Tests of automated driving systems show drivers shouldn't rely on them

More than 70% of drivers think they can buy a car that can drive itself, but the first independent tests of 'autonomous' systems show they can’t always be relied upon to prevent accidents...

Nissan Leaf AEB crash test

According to a survey carried out by car security and safety organisation Thatcham and crash testing organisation Euro NCAP, 71% of drivers globally believe current cars can drive themselves and, because of this, 10% would be tempted to take a nap while using a motorway assist system such as adaptive cruise control.

However, the first independent tests of advanced driver assistance systems (ADAS) demonstrate why drivers shouldn’t leave the driving to their cars.

Thatcham put 10 of the latest car models, all equipped with ADAS technology, through a series of tests. The cars were the: Audi A6, BMW 5 Series, DS 7 Crossback, Ford Focus, Hyundai Nexo, Mercedes-Benz C-Class, Nissan Leaf, Tesla Model S, Toyota Corolla and Volvo V60.

The tests included assessing how each car reacted when driven at more than 40mph towards a stationary vehicle and when driven towards and then steered around a large pothole that would be visible to the driver but not to the ADAS technology.

What Car? was given the opportunity to watch demonstrations of some of the cars undergoing these two tests, in which three of the cars, all fitted with similar-sounding systems, reacted very differently.

Thatcham AEB crash test cars

The Volvo V60’s automatic emergency braking (AEB) system activated and performed an automatic emergency stop, halting the car a few inches from the stationary vehicle. The adaptive cruise control (ACC) on the Model S spotted the stationary car and gradually slowed the Tesla down to a halt just behind it.

The Leaf’s ACC failed react, because it won't stop the car at speeds above 37mph, and its AEB, which should give support up to 56mph, also failed to spot the car, so the Leaf rear-ended the car.

These results highlight the complexity of the different systems on cars and the need for drivers to understand their capabilities and shortcomings.

Nissan stated in response to the Leaf's performance: "This was a media demonstration conducted by Thatcham and not an official test. They have not shared their findings or given us access to the vehicle tested, so we are unable to verify the result.

"Official safety system testing carried out by Euro NCAP concluded that the driver assistance technologies on the Leaf perform as designed in a variety of scenarios. The Leaf also has a five-star Euro NCAP rating."

In response to the similarly poor results of the 7 Crossback in the Thatcham test, DS stated: "The 7 Crossback has an emergency braking system equipped to detect vehicles (moving or stationary) or pedestrians on the road. It's designed for urban situations and operates between 3mph and 52.8mph, with the ability to trigger the brakes automatically to avoid or minimise the outcomes of impact."

In contrast to the performance of the Leaf and 7 Crossback's systems in its test, Thatcham believes the ACC system in the Model S engages too early, potentially resulting in over-reliance on the system by drivers.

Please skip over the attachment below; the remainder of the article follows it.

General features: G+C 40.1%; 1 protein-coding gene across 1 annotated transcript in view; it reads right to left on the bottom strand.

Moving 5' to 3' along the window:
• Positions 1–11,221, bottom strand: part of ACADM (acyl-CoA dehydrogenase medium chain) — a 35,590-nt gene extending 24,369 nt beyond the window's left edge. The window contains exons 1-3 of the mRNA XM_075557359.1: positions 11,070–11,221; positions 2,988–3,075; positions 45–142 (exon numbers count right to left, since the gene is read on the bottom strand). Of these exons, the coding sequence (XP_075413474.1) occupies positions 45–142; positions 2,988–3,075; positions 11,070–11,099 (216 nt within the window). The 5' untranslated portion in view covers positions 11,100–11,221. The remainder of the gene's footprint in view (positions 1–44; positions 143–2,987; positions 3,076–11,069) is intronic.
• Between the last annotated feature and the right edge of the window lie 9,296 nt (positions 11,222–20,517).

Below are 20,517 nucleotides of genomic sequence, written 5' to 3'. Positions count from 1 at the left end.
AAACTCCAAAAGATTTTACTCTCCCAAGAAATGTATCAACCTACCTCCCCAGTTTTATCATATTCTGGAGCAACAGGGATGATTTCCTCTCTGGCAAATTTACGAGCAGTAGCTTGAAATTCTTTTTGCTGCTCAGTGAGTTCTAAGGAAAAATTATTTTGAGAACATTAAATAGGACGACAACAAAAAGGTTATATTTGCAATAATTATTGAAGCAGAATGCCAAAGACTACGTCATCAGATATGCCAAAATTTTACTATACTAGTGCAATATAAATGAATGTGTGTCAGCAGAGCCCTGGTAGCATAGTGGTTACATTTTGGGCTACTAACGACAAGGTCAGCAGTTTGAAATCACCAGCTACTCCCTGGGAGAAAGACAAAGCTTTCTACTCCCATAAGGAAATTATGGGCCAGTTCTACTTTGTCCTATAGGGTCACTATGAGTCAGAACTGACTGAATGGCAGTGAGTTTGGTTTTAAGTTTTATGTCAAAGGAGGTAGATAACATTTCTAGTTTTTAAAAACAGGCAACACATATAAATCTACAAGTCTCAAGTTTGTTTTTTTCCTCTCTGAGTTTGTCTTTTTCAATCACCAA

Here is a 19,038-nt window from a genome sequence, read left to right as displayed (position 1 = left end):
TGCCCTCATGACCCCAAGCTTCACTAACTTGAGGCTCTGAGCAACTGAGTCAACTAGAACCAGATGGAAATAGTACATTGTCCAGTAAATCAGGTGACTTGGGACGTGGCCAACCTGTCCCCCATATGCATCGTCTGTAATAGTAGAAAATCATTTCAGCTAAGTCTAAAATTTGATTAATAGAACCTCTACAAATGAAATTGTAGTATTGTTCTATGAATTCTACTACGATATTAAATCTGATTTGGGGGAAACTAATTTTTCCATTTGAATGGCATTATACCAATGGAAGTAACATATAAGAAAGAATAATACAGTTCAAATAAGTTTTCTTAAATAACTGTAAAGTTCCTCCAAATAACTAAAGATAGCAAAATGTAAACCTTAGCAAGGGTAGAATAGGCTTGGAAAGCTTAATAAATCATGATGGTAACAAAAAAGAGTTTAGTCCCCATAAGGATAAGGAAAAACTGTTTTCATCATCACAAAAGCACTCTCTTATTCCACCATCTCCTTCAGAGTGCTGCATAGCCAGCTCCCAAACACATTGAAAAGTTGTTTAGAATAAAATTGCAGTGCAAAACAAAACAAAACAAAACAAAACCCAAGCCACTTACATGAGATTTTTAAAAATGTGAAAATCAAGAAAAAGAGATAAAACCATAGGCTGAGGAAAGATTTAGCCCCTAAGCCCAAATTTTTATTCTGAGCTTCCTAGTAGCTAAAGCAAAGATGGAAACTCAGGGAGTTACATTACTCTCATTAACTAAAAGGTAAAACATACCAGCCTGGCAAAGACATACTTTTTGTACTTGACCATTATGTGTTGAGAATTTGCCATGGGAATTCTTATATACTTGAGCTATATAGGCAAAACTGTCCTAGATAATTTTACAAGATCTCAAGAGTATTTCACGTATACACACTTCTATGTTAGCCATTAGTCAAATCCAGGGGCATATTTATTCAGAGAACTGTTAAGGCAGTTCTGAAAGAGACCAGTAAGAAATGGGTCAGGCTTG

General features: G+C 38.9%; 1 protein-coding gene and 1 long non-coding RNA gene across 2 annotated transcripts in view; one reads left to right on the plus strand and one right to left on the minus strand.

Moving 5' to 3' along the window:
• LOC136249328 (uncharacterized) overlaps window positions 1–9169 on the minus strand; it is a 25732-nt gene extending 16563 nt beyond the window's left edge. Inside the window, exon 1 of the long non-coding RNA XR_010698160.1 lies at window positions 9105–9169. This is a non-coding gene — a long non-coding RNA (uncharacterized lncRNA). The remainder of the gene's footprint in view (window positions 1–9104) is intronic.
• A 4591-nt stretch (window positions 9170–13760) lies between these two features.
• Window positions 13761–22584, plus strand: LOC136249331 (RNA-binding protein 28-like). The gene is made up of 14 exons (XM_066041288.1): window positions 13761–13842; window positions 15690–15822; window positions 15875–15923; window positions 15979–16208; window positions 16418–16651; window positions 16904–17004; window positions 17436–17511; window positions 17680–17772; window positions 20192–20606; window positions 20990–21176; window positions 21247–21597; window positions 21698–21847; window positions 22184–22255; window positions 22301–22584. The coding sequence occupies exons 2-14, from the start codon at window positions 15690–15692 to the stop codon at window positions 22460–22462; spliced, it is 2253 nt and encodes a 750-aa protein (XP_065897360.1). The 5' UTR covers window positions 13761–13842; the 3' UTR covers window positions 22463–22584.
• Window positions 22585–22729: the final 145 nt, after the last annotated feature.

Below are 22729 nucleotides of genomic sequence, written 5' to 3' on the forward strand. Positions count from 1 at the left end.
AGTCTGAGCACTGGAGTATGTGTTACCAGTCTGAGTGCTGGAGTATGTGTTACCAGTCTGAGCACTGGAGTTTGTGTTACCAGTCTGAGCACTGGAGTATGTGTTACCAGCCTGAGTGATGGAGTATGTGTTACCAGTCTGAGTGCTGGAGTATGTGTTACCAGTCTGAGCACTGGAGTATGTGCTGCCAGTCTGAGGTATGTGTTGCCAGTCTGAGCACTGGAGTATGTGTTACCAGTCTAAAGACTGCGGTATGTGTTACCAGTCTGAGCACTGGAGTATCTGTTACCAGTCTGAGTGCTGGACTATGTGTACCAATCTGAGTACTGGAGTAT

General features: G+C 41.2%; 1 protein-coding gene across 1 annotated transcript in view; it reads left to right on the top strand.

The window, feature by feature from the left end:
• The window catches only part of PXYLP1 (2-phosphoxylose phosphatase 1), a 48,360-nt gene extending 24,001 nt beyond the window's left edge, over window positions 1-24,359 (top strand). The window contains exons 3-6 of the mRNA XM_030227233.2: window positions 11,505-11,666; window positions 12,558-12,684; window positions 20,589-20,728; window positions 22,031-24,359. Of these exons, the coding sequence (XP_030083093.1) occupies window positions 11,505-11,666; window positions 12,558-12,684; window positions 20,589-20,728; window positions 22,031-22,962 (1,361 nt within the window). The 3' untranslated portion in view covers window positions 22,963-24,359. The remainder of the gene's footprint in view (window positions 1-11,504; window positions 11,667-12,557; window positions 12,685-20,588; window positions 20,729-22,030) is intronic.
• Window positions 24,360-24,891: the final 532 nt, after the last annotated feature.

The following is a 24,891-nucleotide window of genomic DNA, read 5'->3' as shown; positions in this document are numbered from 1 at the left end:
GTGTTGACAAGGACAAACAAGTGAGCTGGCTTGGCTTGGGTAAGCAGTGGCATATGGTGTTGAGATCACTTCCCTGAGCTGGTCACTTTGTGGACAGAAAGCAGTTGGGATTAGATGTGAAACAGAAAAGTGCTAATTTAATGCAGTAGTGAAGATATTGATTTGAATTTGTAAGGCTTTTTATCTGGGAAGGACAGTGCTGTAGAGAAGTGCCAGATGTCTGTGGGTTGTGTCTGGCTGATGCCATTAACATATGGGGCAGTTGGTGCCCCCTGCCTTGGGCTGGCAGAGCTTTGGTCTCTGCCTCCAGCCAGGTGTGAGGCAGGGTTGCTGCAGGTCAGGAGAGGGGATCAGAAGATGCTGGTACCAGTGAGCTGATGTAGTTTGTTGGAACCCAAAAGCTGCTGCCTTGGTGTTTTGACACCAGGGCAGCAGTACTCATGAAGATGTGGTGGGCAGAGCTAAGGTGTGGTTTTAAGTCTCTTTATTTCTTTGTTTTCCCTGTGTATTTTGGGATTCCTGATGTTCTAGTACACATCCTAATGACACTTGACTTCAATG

In the pothole test, which assessed the lane-keeping assistance systems, nine of the cars' systems cut out to allow the driver to steer around the pothole and then reactivated, but the Model S tried to keep the car in the correct position in the lane and made it difficult for the driver to steer around the pothole.

The fact that the Tesla’s system tried to discourage the driver from deviating from the correct lane could make some drivers feel like the car is in control rather than them, and that again could lead to over-reliance on such systems.

Matthew Avery, director of research at Thatcham, said: “These new Euro NCAP assessments are a heads-up for drivers on what these systems can and can’t do and starkly show their limitations, proving beyond any doubt that they are not autonomous.

“It’s a delicate balancing act for car makers: offer too much assistance to the driver and they disengage; offer too little and the driver thinks ‘What’s the point?’ and switches the system off. The best systems are those that support the driver, but leave them in no doubt that they are in control.”

Tesla responded to the Thatcham test by stating that it is removing the Full Self Driving Capability package from its options list.

Mike Hawes, chief executive of the Society of Motor Manufacturers and Traders, commented: “Safety is the top priority for car makers, which spend billions developing technology that mitigates driver error, reduces accidents and saves lives. Many new cars are now available with advanced assistance systems where the driver must remain in control at all times, including lane-keeping assistance, blindspot monitoring and automatic emergency braking. Such systems are already making our roads safer and are expected to save 2500 lives by 2030.

“The industry is working now with regulators in the UK and at United Nations level to determine what makes a vehicle fully autonomous. This will ensure there is a common understanding and that all autonomous cars meet exacting international standards.”

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